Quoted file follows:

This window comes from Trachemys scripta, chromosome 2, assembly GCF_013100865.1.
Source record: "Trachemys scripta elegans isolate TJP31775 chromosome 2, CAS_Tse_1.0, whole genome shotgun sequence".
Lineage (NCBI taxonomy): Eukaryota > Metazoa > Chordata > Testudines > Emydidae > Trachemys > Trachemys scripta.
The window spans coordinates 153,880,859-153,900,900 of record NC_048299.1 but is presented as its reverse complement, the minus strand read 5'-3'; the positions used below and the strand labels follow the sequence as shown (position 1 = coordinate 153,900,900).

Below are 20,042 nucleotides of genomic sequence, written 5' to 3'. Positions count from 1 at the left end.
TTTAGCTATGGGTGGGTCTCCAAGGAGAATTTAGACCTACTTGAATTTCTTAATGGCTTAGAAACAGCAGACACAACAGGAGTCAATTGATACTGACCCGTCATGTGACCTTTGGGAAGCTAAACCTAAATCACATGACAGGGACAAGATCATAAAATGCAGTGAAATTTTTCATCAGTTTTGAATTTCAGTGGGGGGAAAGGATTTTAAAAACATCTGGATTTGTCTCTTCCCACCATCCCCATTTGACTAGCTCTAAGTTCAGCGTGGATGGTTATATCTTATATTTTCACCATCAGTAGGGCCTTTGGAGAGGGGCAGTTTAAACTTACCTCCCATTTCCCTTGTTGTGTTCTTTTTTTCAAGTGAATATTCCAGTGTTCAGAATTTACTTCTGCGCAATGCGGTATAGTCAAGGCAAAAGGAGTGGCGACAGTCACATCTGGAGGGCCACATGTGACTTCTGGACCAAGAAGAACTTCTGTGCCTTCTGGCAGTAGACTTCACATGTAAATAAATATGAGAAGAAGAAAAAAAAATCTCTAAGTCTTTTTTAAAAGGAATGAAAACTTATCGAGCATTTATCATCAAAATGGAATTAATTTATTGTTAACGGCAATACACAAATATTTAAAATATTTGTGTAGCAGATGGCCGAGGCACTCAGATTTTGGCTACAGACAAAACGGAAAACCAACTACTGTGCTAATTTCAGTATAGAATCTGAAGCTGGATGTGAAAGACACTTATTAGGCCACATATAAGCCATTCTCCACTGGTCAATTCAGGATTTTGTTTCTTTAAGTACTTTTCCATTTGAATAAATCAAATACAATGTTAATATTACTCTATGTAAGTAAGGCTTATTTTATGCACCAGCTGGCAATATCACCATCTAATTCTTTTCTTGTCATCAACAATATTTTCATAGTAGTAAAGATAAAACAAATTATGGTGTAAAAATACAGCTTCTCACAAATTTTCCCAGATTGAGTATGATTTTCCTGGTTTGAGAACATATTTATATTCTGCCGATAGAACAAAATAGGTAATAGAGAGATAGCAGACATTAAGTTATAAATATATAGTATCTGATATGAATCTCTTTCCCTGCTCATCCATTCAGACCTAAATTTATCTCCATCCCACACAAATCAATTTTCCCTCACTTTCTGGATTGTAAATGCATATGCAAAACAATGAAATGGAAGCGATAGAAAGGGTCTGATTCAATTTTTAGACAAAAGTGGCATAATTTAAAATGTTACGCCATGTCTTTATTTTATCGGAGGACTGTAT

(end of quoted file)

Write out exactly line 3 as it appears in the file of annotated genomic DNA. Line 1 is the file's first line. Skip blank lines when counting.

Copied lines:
Lineage (NCBI taxonomy): Eukaryota > Metazoa > Chordata > Testudines > Emydidae > Trachemys > Trachemys scripta.